Cookin' is a Touchy Feely Kind of Thing

Copyright 2003, Cajun Clark

Cajun Clark'


Have you ever kept a diary?   Everyone has whether it's called that or not.   Some folks bought one of those fancy ones from a bookstore or office supply house, while others used a notebook;   and yet some, like da ol' mon Caj used scraps and scraps of paper as long as a blank spot could be found.   In any case, your "diary" is where you kept all your secret cookin' tips, methods and recipes.

Recently, Caj, doing what he's not fond of doing, was going through one of the many boxes cluttering up his house and workshop and found a "diary" from Grandmother Price;  at least her name was on it.  Now, for your information and to set the stage, she was no slouch when it came to cooking in her middle and later years; fact is she was a great down home country cook.   But from all remembrances by those who purport to have sat at her table in her younger years the following could be the true.   Guess the question is:   Is this a real week from Grandmother Price's diary? Or is dear Grandma trying to lighten her days with a little humor?   Hmmm....What do you think?


It's fun to cook for my new husband Archie.  Today I made angel food cake.  The recipe said beat 12 eggs separately.  The neighbors were nice enough to loan me some extra bowls.

TUESDAY: Archie wanted fruit salad for supper.  The recipe said serve without dressing.  So I didn't dress.  What a surprise when Archie brought a friend home for supper.


A good day for rice.  The recipe said wash thoroughly before steaming the rice.  It seemed kinda of silly but I took a bath.  I can't say it improved the rice any.

Today Archie asked for salad again.  I tried a new recipe.  It said prepare ingredients, then toss on a bed of lettuce one hour before serving.  Which is what led up to Archie asking me why I was rolling around in the garden.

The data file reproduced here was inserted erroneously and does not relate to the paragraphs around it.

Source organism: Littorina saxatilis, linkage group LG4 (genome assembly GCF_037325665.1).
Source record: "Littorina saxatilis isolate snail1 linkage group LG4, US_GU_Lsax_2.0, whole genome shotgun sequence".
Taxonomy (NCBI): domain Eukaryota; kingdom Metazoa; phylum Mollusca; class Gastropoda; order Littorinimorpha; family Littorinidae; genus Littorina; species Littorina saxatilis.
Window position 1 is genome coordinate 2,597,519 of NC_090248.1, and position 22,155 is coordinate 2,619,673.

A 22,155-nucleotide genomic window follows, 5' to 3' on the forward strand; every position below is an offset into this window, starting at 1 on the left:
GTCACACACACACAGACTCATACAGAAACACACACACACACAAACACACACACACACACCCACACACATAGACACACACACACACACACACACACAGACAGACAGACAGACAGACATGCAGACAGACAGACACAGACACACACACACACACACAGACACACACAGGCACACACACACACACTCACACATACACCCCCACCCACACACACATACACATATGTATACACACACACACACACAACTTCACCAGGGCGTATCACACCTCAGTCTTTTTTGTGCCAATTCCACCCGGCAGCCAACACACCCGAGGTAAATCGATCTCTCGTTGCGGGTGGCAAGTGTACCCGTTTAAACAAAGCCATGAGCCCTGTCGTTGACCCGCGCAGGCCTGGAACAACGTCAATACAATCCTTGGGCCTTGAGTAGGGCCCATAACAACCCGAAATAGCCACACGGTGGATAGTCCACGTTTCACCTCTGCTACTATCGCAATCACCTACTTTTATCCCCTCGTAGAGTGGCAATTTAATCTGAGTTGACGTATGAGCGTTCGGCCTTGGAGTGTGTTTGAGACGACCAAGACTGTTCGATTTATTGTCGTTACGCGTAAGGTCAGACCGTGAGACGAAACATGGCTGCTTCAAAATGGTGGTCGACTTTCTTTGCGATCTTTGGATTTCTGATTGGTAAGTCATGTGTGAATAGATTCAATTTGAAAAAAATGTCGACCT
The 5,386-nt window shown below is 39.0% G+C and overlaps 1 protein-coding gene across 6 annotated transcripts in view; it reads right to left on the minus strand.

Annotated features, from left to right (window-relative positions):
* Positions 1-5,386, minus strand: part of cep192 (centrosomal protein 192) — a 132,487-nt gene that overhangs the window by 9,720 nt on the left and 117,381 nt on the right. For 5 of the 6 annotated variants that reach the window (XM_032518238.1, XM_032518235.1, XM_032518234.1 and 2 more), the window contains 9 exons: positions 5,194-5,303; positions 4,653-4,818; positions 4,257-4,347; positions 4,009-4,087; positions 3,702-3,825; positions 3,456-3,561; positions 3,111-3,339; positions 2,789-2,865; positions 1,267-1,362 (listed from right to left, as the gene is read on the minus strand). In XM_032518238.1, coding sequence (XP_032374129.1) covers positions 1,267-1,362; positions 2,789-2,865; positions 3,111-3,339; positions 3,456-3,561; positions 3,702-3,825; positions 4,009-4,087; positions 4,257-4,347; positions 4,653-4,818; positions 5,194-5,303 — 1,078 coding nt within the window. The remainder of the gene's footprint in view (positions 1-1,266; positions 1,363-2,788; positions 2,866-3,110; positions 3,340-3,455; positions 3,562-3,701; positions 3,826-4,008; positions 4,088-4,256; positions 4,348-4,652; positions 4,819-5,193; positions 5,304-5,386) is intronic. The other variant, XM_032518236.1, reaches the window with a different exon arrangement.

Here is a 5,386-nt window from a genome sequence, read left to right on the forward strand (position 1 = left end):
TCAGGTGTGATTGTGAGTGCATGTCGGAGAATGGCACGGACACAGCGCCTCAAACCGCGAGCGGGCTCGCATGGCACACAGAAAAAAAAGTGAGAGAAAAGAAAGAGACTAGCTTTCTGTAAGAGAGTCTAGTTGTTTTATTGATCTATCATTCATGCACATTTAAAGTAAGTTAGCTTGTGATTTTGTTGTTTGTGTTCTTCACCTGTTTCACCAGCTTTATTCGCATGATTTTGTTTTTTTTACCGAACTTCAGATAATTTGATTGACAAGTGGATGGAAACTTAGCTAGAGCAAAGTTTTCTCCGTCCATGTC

I found an easy recipe for cookies.  It said put all ingredients in bowl and beat it.  There must have been something wrong with this recipe.  When I got back, everything was the same as when I left.


Archie did the shopping today and brought home a chicken.  He asked me to dress it for Sunday (Oh Boy!). For some reason Archie keeps counting to ten.

Archie's folks came to dinner.  I wanted to serve roast.  All I could find was hamburger.  Suddenly I had a flash of genius.  I put the hamburger in the oven and set the controls for roast.
It still came out hamburger, much to my disappointment.


This has been a very exciting week.  I am eager for tomorrow to come so I can try out a new recipe on Archie.  If we could just get a bigger oven, I would like to surprise him with Chocolate Moose.


As you can see my Grandfather Archie had his hands full.  Ol' mon Caj came along too late to be subject to Grandma Price's earlier cookin' adventures;  he was fortunate enough to know her when everything she made was a mouth-watering, palate-pleasing delight.  Funny thing, she never had his cookbook, but she sure did contribute to it!

Now what's this all got to do with the price of rice?  Simply this, many a time you'll come across a recipe--especially those that are 100-years old or older--that gives the ingredients without specifying how much.  Or you'll come across a recipe that gives you the exact amount of each ingredient, but doesn't tell what order to mix them in, nor how hot an oven or how long to bake it.

Tell you another true story from those bygone times.  Every cook worth her salt had a plank, a board that had a hollow carved out of the center.   When it was time to bake something she'd pull it out, and start mixing--usually without measuring.   She'd add the dry ingredients in the order she knew she should, then the liquid.  And then, she'd start twirling her fingers in a circle mixing the wet and the dry.   Until she knew they were properly mixed, because she knew how the dough should feel and what it should look like.  After that it was only a matter of throwing it into the oven, watching it bake, and finally pulling it out at the right time.

Yep,  cookin'  is a touchy feely kind of thing.

(c) Copyright 2003, Cajun Clark.   All rights reserved.

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